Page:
- Introduction to Journalism Studies (Core)
- Introduction to Journalism Theory and Analysis (Core)
- Journalism Production 1 (Core)
- Politics for Journalists (Core)
- Shorthand (Option)†
- Essential Journalism 2 (Core)
- Journalism Production 2: News Days (Core)
- Journalism Production 2: Project (Core)
- Law, Ethics and Regulation (Core)
- Research methods (Core)
- Ethics and International Human Rights for Journalists (Option)†
- Histories of Journalism (Option)†
- Journalism and Society (Option)†
- Journalism International Exchange (Option)†
- Journalism Independent Study (Core)
- Professional Journalism Production (Core)
- Specialist Journalism (Core)
- Comparative Media History (Option)†
- International Media Policies (Option)†
- Journalism Production 3: Major Project (Option)†
- Journalists on the Screen (Option)†
- Peace and Conflict Reporting (Option)†
- Political Journalism (Option)†
- Professional Placement (Option)†
- Sports Journalism (Option)†
† Some courses may offer optional modules. The availability of optional modules may vary from year to year and will be subject to minimum student numbers being achieved. This means that the availability of specific optional modules cannot be guaranteed. Optional module selection may also be affected by staff availability.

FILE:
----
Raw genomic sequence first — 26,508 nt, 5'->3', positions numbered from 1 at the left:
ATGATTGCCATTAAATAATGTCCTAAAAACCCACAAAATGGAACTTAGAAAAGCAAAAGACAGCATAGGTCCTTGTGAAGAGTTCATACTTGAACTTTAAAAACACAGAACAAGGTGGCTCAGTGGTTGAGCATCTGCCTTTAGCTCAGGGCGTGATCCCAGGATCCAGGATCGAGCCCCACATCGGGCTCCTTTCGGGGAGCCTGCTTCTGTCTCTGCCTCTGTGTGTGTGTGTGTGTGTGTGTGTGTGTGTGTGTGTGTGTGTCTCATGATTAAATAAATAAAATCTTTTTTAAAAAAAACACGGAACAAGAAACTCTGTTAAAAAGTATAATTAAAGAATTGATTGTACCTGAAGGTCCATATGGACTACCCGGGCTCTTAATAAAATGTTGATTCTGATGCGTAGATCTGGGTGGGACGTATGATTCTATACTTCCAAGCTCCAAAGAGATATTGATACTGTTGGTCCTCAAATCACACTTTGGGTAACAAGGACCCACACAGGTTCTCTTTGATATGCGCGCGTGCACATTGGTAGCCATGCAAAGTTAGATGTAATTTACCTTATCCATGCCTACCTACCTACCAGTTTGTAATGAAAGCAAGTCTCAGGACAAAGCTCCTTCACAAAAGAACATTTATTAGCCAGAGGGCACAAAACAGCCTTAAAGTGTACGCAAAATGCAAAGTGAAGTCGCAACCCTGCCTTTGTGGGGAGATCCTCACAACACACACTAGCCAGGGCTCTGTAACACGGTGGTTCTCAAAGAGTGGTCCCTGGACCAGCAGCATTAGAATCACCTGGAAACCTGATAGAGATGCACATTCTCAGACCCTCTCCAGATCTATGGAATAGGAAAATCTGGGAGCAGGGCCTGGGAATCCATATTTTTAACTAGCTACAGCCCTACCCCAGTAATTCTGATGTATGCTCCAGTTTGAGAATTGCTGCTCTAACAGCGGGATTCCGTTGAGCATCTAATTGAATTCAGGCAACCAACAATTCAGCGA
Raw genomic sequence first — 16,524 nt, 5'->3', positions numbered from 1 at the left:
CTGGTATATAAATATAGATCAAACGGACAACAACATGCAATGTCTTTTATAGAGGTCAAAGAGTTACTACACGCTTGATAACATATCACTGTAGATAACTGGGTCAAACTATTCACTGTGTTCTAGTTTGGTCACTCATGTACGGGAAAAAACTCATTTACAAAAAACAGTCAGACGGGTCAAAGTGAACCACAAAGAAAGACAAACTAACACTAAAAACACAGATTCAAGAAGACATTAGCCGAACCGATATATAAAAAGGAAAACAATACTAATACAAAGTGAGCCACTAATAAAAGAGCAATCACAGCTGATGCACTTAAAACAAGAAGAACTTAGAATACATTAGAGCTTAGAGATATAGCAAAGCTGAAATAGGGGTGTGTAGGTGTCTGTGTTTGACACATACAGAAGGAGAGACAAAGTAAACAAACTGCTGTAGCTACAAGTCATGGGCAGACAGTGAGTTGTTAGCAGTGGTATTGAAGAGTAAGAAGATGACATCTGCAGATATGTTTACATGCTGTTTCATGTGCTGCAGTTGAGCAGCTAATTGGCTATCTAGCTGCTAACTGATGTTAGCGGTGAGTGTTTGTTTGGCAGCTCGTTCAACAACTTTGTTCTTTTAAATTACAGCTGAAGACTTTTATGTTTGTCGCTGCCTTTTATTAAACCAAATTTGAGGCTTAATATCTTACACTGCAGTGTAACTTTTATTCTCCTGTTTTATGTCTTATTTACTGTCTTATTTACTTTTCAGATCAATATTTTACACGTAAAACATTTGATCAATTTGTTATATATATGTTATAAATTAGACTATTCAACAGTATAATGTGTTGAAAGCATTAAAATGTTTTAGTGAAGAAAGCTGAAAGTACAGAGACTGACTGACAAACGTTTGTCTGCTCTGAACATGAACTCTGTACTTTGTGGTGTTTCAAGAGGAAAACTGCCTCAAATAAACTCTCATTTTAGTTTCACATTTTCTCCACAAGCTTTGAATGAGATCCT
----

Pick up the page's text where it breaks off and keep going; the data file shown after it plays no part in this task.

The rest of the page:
How You Are Assessed
As the course involves the acquisition of a wide range of communication skills, assessment is varied and includes practical work often in the form of timed exercises or news days simulating industry practice, projects, the collation of a portfolio of work, and presentations. The main part of the assessment of theory-based modules is in the form of coursework, with some examinations.
The University of Lincoln's policy on assessment feedback aims to ensure that academics will return in-course assessments to students promptly - usually within 15 working days after the submission date.
Methods of Assessment
The way students are assessed in this course may vary for each module. Examples of assessment methods that are used include coursework, such as written assignments, reports or dissertations; practical exams, such as presentations, performances or observations; and written exams, such as formal examinations or in-class tests. The weighting given to each assessment method may vary across each academic year. The University of Lincoln aims to ensure that staff return in-course assessments to students promptly.
The University's Journalism programmes are recognised for excellence by the European Journalism Training Association. The School of English and Journalism is a member of the European Public Relations Education and Research Association.
Program Tuition Fee
Graduates have gone on to secure positions at regional, national, and international media organisations and press agencies, or to work in a freelance capacity. Some may use their degree as the basis for a career in PR, business, marketing, or education. Others go on to study further at postgraduate level.
English Language Requirements